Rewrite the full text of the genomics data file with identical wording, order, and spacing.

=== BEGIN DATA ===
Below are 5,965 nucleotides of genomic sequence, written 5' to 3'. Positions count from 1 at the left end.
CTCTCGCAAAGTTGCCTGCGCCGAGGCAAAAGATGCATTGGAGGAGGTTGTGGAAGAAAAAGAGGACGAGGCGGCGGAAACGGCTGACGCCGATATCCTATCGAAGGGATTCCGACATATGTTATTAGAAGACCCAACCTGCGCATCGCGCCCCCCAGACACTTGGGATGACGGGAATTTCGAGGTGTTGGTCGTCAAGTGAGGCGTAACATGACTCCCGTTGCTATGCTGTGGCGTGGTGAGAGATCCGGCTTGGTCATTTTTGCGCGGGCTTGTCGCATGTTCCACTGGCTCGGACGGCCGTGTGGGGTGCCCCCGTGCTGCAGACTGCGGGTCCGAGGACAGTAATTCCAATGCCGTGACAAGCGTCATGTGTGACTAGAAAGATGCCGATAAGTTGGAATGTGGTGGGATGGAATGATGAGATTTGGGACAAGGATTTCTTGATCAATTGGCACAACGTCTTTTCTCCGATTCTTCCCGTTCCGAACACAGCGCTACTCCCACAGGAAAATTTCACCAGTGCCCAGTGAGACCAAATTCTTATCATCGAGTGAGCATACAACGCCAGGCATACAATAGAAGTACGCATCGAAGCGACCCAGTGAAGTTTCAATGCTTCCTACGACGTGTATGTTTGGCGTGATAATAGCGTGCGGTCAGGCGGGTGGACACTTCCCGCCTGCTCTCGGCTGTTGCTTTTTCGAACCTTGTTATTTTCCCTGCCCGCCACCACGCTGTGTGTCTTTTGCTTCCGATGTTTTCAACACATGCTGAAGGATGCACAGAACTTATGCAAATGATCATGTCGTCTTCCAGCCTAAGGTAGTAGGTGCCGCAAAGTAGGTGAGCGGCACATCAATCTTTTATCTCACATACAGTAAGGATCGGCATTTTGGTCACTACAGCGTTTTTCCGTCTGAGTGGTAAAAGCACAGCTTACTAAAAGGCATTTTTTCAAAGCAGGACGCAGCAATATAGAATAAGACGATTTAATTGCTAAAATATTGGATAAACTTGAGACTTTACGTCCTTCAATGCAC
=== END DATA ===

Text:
Below are 5,965 nucleotides of genomic sequence, written 5' to 3'. Positions count from 1 at the left end.
CTCTCGCAAAGTTGCCTGCGCCGAGGCAAAAGATGCATTGGAGGAGGTTGTGGAAGAAAAAGAGGACGAGGCGGCGGAAACGGCTGACGCCGATATCCTATCGAAGGGATTCCGACATATGTTATTAGAAGACCCAACCTGCGCATCGCGCCCCCCAGACACTTGGGATGACGGGAATTTCGAGGTGTTGGTCGTCAAGTGAGGCGTAACATGACTCCCGTTGCTATGCTGTGGCGTGGTGAGAGATCCGGCTTGGTCATTTTTGCGCGGGCTTGTCGCATGTTCCACTGGCTCGGACGGCCGTGTGGGGTGCCCCCGTGCTGCAGACTGCGGGTCCGAGGACAGTAATTCCAATGCCGTGACAAGCGTCATGTGTGACTAGAAAGATGCCGATAAGTTGGAATGTGGTGGGATGGAATGATGAGATTTGGGACAAGGATTTCTTGATCAATTGGCACAACGTCTTTTCTCCGATTCTTCCCGTTCCGAACACAGCGCTACTCCCACAGGAAAATTTCACCAGTGCCCAGTGAGACCAAATTCTTATCATCGAGTGAGCATACAACGCCAGGCATACAATAGAAGTACGCATCGAAGCGACCCAGTGAAGTTTCAATGCTTCCTACGACGTGTATGTTTGGCGTGATAATAGCGTGCGGTCAGGCGGGTGGACACTTCCCGCCTGCTCTCGGCTGTTGCTTTTTCGAACCTTGTTATTTTCCCTGCCCGCCACCACGCTGTGTGTCTTTTGCTTCCGATGTTTTCAACACATGCTGAAGGATGCACAGAACTTATGCAAATGATCATGTCGTCTTCCAGCCTAAGGTAGTAGGTGCCGCAAAGTAGGTGAGCGGCACATCAATCTTTTATCTCACATACAGTAAGGATCGGCATTTTGGTCACTACAGCGTTTTTCCGTCTGAGTGGTAAAAGCACAGCTTACTAAAAGGCATTTTTTCAAAGCAGGACGCAGCAATATAGAATAAGACGATTTAATTGCTAAAATATTGGATAAACTTGAGACTTTACGTCCTTCAATGCAC